One scenario that could see the referendum result overturned, is if MPs forced a general election and a party campaigned on a promise to keep Britain in the EU, got elected and then claimed that the election mandate topped the referendum one. Two thirds of MPs would have to vote for a general election to be held before the next scheduled one in 2020.
What is the single market?
Virginia, from Hayling Island, asked several questions around the concept of the single market. You could probably write a book on this one. But we'll try to keep it brief. The single market is seen by its advocates as the EU's biggest achievement and one of the main reasons it was set up in the first place. Britain was a member of a free trade area in Europe before it joined what was then known as the common market. In a free trade area countries can trade with each other without paying tariffs - but it is not a single market because the member states do not have to merge their economies together.
The European Union single market, which was completed in 1992, allows the free movement of goods, services, money and people within the European Union, as if it was a single country. It is possible to set up a business or take a job anywhere within it. The idea was to boost trade, create jobs and lower prices. But it requires common law-making to ensure products are made to the same technical standards and imposes other rules to ensure a "level playing field". Critics say it generates too many petty regulations and robs members of control over their own affairs. Mass migration from poorer to richer countries has also raised questions about the free movement rule. Read more: A free trade area v EU single market
What will happen to protected species if Britain leaves the EU?
Dee, from Launceston, wanted to know what would happen to EU laws covering protected species such as bats if Britain left. The answer is that they would remain in place, initially at least. After a leave vote, the government would probably review all EU-derived laws in the two years leading up to the official exit date to see which ones to keep or scrap.
The status of Special Areas of Conservation and Special Protection Areas, which are designated by the EU, would be reviewed to see what alternative protections could be applied. The same process would apply to European Protected Species legislation, which relate to bats and their habitats.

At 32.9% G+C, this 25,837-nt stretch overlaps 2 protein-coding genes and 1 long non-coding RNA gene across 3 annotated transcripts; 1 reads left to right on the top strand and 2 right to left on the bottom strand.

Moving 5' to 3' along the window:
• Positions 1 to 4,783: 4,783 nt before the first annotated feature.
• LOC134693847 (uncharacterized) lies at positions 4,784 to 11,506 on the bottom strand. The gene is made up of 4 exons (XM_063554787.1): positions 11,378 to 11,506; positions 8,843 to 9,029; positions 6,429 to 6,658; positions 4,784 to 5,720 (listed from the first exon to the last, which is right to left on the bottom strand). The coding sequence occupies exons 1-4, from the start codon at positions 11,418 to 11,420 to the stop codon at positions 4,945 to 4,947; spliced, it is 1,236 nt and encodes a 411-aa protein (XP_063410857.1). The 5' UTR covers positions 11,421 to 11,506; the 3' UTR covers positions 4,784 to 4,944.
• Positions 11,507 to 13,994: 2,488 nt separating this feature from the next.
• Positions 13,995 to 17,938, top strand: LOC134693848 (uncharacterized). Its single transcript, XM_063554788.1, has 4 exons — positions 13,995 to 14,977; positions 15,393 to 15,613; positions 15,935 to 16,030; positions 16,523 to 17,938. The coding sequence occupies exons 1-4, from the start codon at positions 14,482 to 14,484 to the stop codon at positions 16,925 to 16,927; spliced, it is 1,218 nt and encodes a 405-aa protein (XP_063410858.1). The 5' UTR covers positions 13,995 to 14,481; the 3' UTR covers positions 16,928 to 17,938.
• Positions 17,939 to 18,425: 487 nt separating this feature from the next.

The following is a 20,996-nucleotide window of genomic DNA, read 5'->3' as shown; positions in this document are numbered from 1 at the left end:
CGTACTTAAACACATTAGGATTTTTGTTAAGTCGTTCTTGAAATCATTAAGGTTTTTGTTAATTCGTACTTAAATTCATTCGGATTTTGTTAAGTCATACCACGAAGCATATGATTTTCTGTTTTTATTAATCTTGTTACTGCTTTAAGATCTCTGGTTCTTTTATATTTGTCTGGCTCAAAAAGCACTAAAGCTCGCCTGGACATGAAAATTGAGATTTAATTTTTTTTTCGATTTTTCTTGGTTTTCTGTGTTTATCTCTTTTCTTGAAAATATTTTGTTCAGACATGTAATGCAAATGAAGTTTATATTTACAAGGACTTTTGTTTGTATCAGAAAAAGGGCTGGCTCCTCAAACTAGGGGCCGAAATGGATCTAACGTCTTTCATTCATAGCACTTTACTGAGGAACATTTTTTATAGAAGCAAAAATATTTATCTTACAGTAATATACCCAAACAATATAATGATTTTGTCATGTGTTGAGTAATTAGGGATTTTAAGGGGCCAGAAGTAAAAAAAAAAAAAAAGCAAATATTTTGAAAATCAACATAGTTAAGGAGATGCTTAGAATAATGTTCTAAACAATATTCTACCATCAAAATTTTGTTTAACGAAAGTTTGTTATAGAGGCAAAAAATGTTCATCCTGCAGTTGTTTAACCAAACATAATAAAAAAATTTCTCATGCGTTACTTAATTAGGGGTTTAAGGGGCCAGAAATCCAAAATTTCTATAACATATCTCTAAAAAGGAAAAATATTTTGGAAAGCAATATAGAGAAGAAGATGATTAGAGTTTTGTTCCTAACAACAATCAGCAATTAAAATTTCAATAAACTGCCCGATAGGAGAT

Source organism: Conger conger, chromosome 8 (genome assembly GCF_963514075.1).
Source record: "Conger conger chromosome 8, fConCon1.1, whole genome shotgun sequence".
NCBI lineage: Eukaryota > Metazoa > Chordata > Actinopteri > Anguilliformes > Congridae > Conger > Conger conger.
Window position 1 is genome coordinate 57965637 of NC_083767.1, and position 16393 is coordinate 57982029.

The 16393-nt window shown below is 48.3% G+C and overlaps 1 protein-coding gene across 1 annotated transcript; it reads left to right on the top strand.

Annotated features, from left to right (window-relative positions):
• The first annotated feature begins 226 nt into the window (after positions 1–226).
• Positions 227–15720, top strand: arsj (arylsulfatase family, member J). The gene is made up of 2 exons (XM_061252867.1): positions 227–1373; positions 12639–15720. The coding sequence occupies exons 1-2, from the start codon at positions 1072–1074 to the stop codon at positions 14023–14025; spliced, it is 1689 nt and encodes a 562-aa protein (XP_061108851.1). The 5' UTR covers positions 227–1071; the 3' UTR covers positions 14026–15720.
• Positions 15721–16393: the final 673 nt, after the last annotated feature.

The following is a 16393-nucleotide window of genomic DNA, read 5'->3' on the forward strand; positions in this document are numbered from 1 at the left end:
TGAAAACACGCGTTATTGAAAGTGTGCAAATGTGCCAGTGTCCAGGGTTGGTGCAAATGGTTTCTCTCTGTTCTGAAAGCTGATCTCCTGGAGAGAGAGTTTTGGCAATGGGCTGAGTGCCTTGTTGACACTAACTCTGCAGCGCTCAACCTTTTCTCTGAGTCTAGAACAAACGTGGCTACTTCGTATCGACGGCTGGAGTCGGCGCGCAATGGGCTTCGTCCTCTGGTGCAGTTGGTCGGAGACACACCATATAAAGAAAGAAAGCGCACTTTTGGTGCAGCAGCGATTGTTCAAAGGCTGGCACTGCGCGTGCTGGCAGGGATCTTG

The government would want to avoid a legislative vacuum caused by the repeal of EU laws before new UK laws are in place - it would also continue to abide by other international agreements covering environmental protection.
How much money will the UK save through changes to migrant child benefits and welfare payments?
Martin, from Poole, in Dorset, wanted to know what taxpayers are likely to get back from the benefit curbs negotiated by David Cameron in Brussels. We don't exactly know because the details have not been worked out. HM Revenue and Customs have suggested about 20,000 EU nationals receive child benefit payments in respect of 34,000 children in their country of origin at an estimated cost of about £30m.
But the total saving is likely to be significantly less than that because Mr Cameron did not get the blanket ban he wanted. Instead, payments will be linked to the cost of living in the countries where the children live. David Cameron has said that as many as 40% of EU migrant families who come to Britain could lose an average of £6,000 a year of in-work benefits when his "emergency brake" is applied. The DWP estimates between 128,700 and 155,100 people would be affected. But the cuts will be phased in. New arrivals will not get tax credits and other in-work benefits straight away but will gradually gain access to them over a four year period at a rate yet to be decided.
If we leave the EU does it mean we would be barred from the Eurovision Song Contest?
Sophie from Peterborough, who asks the question, need not worry. We have consulted Alasdair Rendall, president of the UK Eurovision fan club, who says: "No, we would not be barred. All participating countries must be a member of the European Broadcasting Union. The EBU - which is totally independent of the EU - includes countries both inside and outside of the EU, and also includes countries such as Israel that are outside of Europe. Indeed the UK started participating in the Eurovision Song Contest in 1957, 16 years before joining the then EEC."